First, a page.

Now this is not your average product review and when we first saw it we knew that we had to share it with the world 🙂


Finally – the proof I needOswaldo – 07/31/2015
I had always been highly suspicious of my local ‘chippy’ On many an occasion the battered cod that I had ordered had a funny taste – when I questioned it, the shop owner, Mrs Gretoli, assured me that it was prime cod caught in British waters. I decided that enough was enough and decided to take matters into my own hands by purchasing one of these slates. Firstly, let me say that the service from Holt diving was superb and cannot be faulted in anyway. The item arrived promptly and was wrapped in protective bubble-wrap. The slate and service was everything I had hoped for and so much more. Now, back to my story…That very night I once again purchased Cod and Chips from Mrs Gretoli’s chippy. I asked if it was definitely cod, and when she answered “yes” I gave her a wry smile and a wink of the eye as I hastily took my goods. The chart I had ordered was small enough for me to take in the car and as soon as I got in it I unwrapped my Friday night’s supper with one hand and the I.D chart in the other.Carefully pulling at the hot, golden batter until the flesh was exposed, I held the chart close to the steaming fish. I scanned the I.D chart going down in order.. Wolf, Red, until I reached cod.Damn it! She was was cod! A prefect match. I had been wrong all this time! Well what do you know?!So thanks Holt diving for helping me with this! I will now write Mrs Gretoli a full and frank apology.



Recently Bite-Back Shark and Marine Conservation launched a campaign to end the personal importation of shark fins to Europe. The charity’s No Fin To Declare campaign is challenging the EU law that allows individuals travelling to Europe to carry 20kg of dried shark fins—enough to make 705 bowls of shark fin soup.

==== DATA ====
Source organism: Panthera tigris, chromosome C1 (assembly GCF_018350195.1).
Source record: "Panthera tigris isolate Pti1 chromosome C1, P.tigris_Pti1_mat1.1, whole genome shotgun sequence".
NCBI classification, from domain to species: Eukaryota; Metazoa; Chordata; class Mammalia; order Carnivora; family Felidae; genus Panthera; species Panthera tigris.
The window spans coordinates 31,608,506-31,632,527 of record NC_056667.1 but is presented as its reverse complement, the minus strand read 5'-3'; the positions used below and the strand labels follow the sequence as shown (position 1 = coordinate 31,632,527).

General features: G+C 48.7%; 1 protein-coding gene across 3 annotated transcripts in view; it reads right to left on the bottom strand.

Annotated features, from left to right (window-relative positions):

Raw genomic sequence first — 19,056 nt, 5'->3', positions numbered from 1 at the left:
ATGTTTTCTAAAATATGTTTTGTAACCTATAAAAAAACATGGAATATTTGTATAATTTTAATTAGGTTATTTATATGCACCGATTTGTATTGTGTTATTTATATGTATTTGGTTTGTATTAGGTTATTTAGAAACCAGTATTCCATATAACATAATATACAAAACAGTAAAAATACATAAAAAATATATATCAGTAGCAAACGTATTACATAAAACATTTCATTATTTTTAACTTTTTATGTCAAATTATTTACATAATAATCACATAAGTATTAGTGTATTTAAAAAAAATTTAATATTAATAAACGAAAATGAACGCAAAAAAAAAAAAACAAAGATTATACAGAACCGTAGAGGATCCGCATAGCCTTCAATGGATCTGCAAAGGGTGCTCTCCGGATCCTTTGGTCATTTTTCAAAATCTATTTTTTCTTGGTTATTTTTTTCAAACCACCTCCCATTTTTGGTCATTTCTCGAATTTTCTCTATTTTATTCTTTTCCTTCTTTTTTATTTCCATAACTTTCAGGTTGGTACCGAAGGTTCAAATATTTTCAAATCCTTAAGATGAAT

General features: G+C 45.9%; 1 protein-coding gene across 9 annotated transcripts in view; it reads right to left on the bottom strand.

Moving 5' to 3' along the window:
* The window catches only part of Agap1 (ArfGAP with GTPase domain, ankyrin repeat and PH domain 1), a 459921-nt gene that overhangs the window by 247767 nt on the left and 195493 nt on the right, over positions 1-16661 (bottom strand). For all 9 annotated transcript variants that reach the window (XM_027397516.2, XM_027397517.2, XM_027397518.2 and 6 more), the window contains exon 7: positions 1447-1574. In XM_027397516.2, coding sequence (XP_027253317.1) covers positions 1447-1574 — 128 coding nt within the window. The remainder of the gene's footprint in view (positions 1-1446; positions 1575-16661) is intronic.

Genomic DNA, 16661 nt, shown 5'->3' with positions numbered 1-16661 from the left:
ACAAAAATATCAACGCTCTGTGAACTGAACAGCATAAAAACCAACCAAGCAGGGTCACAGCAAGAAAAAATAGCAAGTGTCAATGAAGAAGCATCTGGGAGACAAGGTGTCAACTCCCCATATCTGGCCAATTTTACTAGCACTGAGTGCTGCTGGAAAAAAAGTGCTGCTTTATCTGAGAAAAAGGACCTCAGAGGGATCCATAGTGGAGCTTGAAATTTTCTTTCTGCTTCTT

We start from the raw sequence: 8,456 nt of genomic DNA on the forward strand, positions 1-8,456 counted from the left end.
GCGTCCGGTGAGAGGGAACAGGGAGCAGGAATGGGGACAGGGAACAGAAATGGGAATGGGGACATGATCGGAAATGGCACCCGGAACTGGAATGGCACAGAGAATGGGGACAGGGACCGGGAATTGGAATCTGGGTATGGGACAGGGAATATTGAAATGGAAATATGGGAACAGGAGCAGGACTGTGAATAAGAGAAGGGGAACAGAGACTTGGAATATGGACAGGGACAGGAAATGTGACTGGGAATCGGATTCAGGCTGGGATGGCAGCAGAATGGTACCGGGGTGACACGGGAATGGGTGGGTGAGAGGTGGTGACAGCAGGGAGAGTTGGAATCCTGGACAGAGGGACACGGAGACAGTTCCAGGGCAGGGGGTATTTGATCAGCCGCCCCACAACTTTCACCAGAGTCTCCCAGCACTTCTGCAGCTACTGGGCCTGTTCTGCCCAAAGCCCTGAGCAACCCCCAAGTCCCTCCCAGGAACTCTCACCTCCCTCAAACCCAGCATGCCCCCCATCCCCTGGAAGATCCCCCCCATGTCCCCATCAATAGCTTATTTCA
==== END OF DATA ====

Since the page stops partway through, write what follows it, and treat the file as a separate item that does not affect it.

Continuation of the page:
The personal import legislation is best known as the law that stops passengers on long-haul flights from bringing dried meats, dairy products or more than one litre of spirits and 200 cigarettes to the UK.

Investigations by the charity suggest that shark fins arriving in the UK via this loophole are then sold on the black market to the restaurant trade for around £175 per kilo, or roughly £3,500 per suitcase.

Shark fins are one of the most expensive fish products in the world and their high value is the biggest incentive for 125 nations to fish for sharks. Since the fins are worth more than the meat, many sharks suffer the cruel practice of ‘finning’ at sea when the dorsal and pectoral fins are hacked off and the body thrown back in to the sea, still alive.

Relentless fishing for sharks recently prompted the International Union for Conservation of Nature declare that 25% of all shark species are now threatened with extinction.




If you would like to make a donation to Bite-Back you can do it at or

Review – Heavy Duty Roller Duffle Bag


Need a easy to carry bag for your diving gear? Then look no further,

This Aropec Duffel bag is heavy duty and easy to use, It has a extendible handle to suit and height diver,

It has a hard base to maintain the shape while wheeling so it doesn’t flap around like some roller bags do, The hard base also helps towards protecting your gear during transit,

There is lots of space in the main compartment and it also has a zipper pocket either side, The zippers are corrosion proof so you don’t need to worry about it getting ruined by the sea air during your dive trip,

I used to use a standard duffel bag for my diving gear but it didn’t have wheels so it made it very awkward to carry when it was full. On my last dive trip the strap broke when we arrived at our destination so I decided to get myself one of these Aropec Heavy Duty Roller Duffle Bags instead, I only with I had got one sooner as its the best bag I have ever used,

It measures at 75 x 45 x 35 cm

Why not get yourself one of these bags and as a special treat for reading our blog we will give you 10% OFF just use discount code BLOGBAG10 at the checkout, Dicount code expires 31/06/2015